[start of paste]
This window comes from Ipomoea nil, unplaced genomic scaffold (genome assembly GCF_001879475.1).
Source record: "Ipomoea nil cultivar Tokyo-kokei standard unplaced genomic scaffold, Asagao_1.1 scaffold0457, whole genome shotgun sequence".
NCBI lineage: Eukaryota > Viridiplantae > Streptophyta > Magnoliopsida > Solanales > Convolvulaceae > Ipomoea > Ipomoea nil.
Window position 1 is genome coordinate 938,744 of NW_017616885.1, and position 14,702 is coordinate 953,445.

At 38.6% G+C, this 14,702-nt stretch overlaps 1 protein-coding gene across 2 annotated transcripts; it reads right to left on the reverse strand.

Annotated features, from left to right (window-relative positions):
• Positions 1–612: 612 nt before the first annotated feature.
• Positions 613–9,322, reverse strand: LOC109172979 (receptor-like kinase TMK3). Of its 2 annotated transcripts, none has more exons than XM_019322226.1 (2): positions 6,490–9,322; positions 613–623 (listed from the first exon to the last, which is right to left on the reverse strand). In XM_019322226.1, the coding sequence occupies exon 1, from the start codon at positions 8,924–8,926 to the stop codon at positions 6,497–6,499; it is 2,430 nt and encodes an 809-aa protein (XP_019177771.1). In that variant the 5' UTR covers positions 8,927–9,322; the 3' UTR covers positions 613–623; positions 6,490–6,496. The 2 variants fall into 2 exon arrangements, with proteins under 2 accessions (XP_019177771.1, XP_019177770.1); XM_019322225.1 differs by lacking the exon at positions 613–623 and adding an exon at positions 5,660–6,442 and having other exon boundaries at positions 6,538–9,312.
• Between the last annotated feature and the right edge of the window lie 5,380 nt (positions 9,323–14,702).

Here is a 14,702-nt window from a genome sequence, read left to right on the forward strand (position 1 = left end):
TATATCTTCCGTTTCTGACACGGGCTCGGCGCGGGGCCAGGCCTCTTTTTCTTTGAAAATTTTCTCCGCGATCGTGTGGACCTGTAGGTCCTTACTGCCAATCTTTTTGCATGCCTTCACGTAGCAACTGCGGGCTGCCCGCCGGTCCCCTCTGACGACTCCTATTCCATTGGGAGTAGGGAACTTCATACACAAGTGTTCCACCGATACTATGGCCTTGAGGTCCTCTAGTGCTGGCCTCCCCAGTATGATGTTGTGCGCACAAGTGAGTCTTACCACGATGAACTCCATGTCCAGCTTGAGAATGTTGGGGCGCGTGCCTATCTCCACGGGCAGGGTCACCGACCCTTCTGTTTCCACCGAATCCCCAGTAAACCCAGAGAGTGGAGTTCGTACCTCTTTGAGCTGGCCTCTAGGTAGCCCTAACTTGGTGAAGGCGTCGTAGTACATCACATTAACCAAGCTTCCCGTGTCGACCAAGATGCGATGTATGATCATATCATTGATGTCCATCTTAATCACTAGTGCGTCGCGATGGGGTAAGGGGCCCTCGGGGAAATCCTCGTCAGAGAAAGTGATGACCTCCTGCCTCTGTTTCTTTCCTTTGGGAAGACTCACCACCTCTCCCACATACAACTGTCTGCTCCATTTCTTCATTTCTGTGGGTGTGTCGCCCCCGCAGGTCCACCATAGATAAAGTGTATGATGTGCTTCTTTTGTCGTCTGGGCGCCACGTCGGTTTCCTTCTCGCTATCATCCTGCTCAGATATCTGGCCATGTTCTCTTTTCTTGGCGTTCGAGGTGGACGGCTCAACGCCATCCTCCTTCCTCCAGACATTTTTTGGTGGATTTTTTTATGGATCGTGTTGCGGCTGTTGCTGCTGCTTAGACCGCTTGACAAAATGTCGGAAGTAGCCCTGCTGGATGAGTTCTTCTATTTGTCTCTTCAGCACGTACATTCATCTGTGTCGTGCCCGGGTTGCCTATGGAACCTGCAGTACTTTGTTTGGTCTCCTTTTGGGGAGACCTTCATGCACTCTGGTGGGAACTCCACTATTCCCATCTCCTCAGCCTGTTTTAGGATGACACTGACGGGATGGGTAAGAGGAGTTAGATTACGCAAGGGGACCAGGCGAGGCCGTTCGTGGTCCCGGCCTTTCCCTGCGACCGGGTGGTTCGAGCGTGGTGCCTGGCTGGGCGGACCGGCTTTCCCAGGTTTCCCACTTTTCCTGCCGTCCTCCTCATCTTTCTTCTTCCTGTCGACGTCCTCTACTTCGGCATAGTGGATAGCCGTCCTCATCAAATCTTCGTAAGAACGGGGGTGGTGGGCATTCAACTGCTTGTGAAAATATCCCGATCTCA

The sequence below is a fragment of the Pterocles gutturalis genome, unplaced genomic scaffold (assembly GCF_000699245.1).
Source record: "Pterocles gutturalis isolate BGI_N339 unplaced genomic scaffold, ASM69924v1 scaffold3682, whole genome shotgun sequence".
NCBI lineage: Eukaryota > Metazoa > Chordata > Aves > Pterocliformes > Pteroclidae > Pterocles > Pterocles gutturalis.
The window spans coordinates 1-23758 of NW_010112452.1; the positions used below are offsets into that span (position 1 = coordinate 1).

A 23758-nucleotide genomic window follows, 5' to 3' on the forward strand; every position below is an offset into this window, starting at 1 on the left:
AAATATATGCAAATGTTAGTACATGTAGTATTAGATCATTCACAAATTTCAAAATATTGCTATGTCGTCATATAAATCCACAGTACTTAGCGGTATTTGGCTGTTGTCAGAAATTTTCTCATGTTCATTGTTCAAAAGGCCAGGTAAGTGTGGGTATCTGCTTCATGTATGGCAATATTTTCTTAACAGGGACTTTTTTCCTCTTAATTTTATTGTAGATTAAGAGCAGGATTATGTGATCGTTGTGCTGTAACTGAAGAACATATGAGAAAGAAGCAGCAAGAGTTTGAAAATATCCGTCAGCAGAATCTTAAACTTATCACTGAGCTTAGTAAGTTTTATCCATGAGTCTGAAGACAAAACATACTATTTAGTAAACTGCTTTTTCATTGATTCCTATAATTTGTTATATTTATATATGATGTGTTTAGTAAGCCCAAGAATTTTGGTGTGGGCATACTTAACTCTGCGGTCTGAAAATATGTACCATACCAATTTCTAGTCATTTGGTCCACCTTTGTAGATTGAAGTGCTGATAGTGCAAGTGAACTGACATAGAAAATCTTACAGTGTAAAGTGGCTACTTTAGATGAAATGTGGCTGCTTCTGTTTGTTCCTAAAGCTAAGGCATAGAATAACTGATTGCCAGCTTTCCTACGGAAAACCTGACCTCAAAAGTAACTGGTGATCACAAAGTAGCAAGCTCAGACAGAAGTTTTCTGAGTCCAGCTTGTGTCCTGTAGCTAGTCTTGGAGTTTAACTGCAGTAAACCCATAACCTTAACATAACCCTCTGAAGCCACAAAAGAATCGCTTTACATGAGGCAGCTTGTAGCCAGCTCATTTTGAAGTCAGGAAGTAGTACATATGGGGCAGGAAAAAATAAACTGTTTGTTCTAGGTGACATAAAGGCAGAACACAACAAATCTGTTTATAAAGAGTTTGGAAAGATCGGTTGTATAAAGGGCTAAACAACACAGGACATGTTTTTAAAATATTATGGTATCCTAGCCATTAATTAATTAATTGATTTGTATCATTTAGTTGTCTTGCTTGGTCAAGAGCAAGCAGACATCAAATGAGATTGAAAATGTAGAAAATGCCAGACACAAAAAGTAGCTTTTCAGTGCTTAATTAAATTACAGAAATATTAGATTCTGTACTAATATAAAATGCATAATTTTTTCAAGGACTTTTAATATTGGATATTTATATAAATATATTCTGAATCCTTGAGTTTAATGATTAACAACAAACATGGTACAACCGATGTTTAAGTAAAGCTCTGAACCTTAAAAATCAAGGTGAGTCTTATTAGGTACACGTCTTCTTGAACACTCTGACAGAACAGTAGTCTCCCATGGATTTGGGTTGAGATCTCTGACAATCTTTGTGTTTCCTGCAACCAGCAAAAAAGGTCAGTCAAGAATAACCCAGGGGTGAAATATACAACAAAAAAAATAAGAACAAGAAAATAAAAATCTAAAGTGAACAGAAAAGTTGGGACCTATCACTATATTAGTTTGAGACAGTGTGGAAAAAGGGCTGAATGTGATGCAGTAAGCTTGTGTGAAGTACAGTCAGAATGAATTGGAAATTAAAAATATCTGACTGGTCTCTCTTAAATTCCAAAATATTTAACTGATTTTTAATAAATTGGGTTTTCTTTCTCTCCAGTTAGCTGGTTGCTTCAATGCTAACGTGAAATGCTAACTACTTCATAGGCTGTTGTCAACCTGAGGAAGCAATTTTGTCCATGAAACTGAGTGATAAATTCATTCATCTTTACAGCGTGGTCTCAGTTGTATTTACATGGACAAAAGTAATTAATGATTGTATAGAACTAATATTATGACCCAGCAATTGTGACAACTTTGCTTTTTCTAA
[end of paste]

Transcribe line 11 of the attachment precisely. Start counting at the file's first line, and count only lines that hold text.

TATATCTTCCGTTTCTGACACGGGCTCGGCGCGGGGCCAGGCCTCTTTTTCTTTGAAAATTTTCTCCGCGATCGTGTGGACCTGTAGGTCCTTACTGCCAATCTTTTTGCATGCCTTCACGTAGCAACTGCGGGCTGCCCGCCGGTCCCCTCTGACGACTCCTATTCCATTGGGAGTAGGGAACTTCATACACAAGTGTTCCACCGATACTATGGCCTTGAGGTCCTCTAGTGCTGGCCTCCCCAGTATGATGTTGTGCGCACAAGTGAGTCTTACCACGATGAACTCCATGTCCAGCTTGAGAATGTTGGGGCGCGTGCCTATCTCCACGGGCAGGGTCACCGACCCTTCTGTTTCCACCGAATCCCCAGTAAACCCAGAGAGTGGAGTTCGTACCTCTTTGAGCTGGCCTCTAGGTAGCCCTAACTTGGTGAAGGCGTCGTAGTACATCACATTAACCAAGCTTCCCGTGTCGACCAAGATGCGATGTATGATCATATCATTGATGTCCATCTTAATCACTAGTGCGTCGCGATGGGGTAAGGGGCCCTCGGGGAAATCCTCGTCAGAGAAAGTGATGACCTCCTGCCTCTGTTTCTTTCCTTTGGGAAGACTCACCACCTCTCCCACATACAACTGTCTGCTCCATTTCTTCATTTCTGTGGGTGTGTCGCCCCCGCAGGTCCACCATAGATAAAGTGTATGATGTGCTTCTTTTGTCGTCTGGGCGCCACGTCGGTTTCCTTCTCGCTATCATCCTGCTCAGATATCTGGCCATGTTCTCTTTTCTTGGCGTTCGAGGTGGACGGCTCAACGCCATCCTCCTTCCTCCAGACATTTTTTGGTGGATTTTTTTATGGATCGTGTTGCGGCTGTTGCTGCTGCTTAGACCGCTTGACAAAATGTCGGAAGTAGCCCTGCTGGATGAGTTCTTCTATTTGTCTCTTCAGCACGTACATTCATCTGTGTCGTGCCCGGGTTGCCTATGGAACCTGCAGTACTTTGTTTGGTCTCCTTTTGGGGAGACCTTCATGCACTCTGGTGGGAACTCCACTATTCCCATCTCCTCAGCCTGTTTTAGGATGACACTGACGGGATGGGTAAGAGGAGTTAGATTACGCAAGGGGACCAGGCGAGGCCGTTCGTGGTCCCGGCCTTTCCCTGCGACCGGGTGGTTCGAGCGTGGTGCCTGGCTGGGCGGACCGGCTTTCCCAGGTTTCCCACTTTTCCTGCCGTCCTCCTCATCTTTCTTCTTCCTGTCGACGTCCTCTACTTCGGCATAGTGGATAGCCGTCCTCATCAAATCTTCGTAAGAACGGGGGTGGTGGGCATTCAACTGCTTGTGAAAATATCCCGATCTCA